securefs is a filesystem in userspace (FUSE) with transparent encryption (when writing) and decryption (when reading).
securefs mounts a regular directory onto a mount point. The mount point appears as a regular filesystem, where one can read/write/create files, directories and symbolic links. The underlying directory will be automatically updated to contain the encrypted and authenticated contents.
From sensitive financial records to personal diaries and collection of guilty pleasures, we all have something to keep private from prying eyes. Especially when we store our files in the cloud, the company and the NSA may well get their hands upon it. The best protection we can afford ourselves is cryptography, the discipline developed by mathematicians and military originally to keep the national secrets.
Security, however, is often at odds with convenience, and people easily grow tired of the hassle and revert to no protection at all. Consider the case of protecting our files either locally or in the cloud: we have to encrypt the files before committing to the cloud and decrypt it every time we need to read and write. Worse still, such actions leave unencrypted traces on our hard drive. If we store data in the cloud, another issue arise: manual encryption and decryption prevent files from being synced efficiently.
securefs is intended to make the experience as smooth as possible so that the security and convenience do not conflict. After mounting the virtual filesystem, everything just works™.
There are already many encrypting filesystem in widespread use. Some notable ones are TrueCrypt, FileVault, BitLocker, eCryptFS, encfs and gocryptfs.
securefs differs from them in that it is the only one with all of the following features:
- Authenticated encryption (hence secure against chosen ciphertext attacks)
- Probabilistic encryption (hence provides semantical security)
- Supported on all major platforms (Mac, Linux, BSDs and Windows)
- Efficient cloud synchronization (not a single preallocated file as container)
On macOS, you need osxfuse.
On Debian based Linux distro,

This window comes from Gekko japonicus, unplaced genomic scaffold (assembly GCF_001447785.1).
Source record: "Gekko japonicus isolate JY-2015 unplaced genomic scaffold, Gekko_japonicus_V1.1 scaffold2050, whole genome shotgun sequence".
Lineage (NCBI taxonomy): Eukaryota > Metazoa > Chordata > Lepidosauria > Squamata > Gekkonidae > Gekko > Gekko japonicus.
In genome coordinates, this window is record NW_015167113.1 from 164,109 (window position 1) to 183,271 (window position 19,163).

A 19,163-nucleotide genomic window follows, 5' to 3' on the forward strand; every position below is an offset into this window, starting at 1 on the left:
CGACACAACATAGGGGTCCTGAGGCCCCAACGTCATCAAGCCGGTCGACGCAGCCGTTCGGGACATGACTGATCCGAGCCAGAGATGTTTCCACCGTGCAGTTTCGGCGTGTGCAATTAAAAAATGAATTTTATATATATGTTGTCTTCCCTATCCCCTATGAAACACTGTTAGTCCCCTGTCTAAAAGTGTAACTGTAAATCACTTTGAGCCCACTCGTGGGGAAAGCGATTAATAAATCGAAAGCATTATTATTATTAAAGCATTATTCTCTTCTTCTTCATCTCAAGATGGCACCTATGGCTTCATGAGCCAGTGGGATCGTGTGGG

sudo apt-get install fuse libfuse-dev.
On RPM based Linux,
sudo yum install fuse fuse-devel.
On Windows, you need WinFsp.
Install with Homebrew
brew install -s securefs
Building from source is recommended as it directly targets your CPU capabilities and may speed up huge amounts.
Windows users can download prebuilt package from the releases section. It depends on VC++ 2015 redistribution package.
cmake the generate build files then build it. It requires a sufficiently new compiler that supports enough of C++11 (such as g++ 4.8, clang 3.4 or VC++ 2015).
It is recommended to disable or encrypt the swap and hibernation file. Otherwise plaintext and keys stored in the main memory may be written to disk by the OS at any time.
securefs --help securefs create ~/Secret securefs chpass ~/Secret securefs mount ~/Secret ~/Mount # press Ctrl-C to unmount securefs m -h # m is an alias for mount, -h tell you all the flags
Lite and full mode
There are two categories of filesystem format.
The lite format simply encrypts filenames and file contents separately, similar to how
encfs operates, although with more security.
The full format maps files, directory and symlinks in the virtual filesystem all to regular files in the underlying filesystem. The directory structure is flattened and recorded as B-trees in files.
The lite format has become the default on Unix-like operating systems as it is much faster and features easier conflict resolution, especially when used with DropBox, Google Drive, etc. The full format, however, leaks fewer information about the filesystem hierarchy, runs relatively independent of the features of the underlying filesystem, and is in general more secure.
To request full format, which is no longer the default, run
securefs create --format 2.
Design and algorithms